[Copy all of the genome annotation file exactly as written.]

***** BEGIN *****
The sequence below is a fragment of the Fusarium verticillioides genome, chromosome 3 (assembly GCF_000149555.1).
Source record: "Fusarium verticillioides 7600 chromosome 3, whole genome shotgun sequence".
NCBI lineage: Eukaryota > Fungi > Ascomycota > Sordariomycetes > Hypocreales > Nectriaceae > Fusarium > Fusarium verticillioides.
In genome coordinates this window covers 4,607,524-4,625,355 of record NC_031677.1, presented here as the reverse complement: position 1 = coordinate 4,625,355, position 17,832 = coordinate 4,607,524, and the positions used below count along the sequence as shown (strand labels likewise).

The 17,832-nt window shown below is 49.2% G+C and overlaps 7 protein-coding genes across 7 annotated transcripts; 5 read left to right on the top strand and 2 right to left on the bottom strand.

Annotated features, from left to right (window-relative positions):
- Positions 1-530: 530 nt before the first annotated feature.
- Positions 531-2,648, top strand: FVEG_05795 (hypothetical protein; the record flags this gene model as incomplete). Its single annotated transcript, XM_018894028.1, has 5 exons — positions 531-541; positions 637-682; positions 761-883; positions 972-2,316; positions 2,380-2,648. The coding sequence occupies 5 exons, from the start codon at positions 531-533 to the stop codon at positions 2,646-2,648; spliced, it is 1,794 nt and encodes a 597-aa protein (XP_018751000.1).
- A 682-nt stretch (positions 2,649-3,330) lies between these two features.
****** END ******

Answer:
The sequence below is a fragment of the Fusarium verticillioides genome, chromosome 3 (assembly GCF_000149555.1).
Source record: "Fusarium verticillioides 7600 chromosome 3, whole genome shotgun sequence".
NCBI lineage: Eukaryota > Fungi > Ascomycota > Sordariomycetes > Hypocreales > Nectriaceae > Fusarium > Fusarium verticillioides.
In genome coordinates this window covers 4,607,524-4,625,355 of record NC_031677.1, presented here as the reverse complement: position 1 = coordinate 4,625,355, position 17,832 = coordinate 4,607,524, and the positions used below count along the sequence as shown (strand labels likewise).

The 17,832-nt window shown below is 49.2% G+C and overlaps 7 protein-coding genes across 7 annotated transcripts; 5 read left to right on the top strand and 2 right to left on the bottom strand.

Annotated features, from left to right (window-relative positions):
- Positions 1-530: 530 nt before the first annotated feature.
- Positions 531-2,648, top strand: FVEG_05795 (hypothetical protein; the record flags this gene model as incomplete). Its single annotated transcript, XM_018894028.1, has 5 exons — positions 531-541; positions 637-682; positions 761-883; positions 972-2,316; positions 2,380-2,648. The coding sequence occupies 5 exons, from the start codon at positions 531-533 to the stop codon at positions 2,646-2,648; spliced, it is 1,794 nt and encodes a 597-aa protein (XP_018751000.1).
- A 682-nt stretch (positions 2,649-3,330) lies between these two features.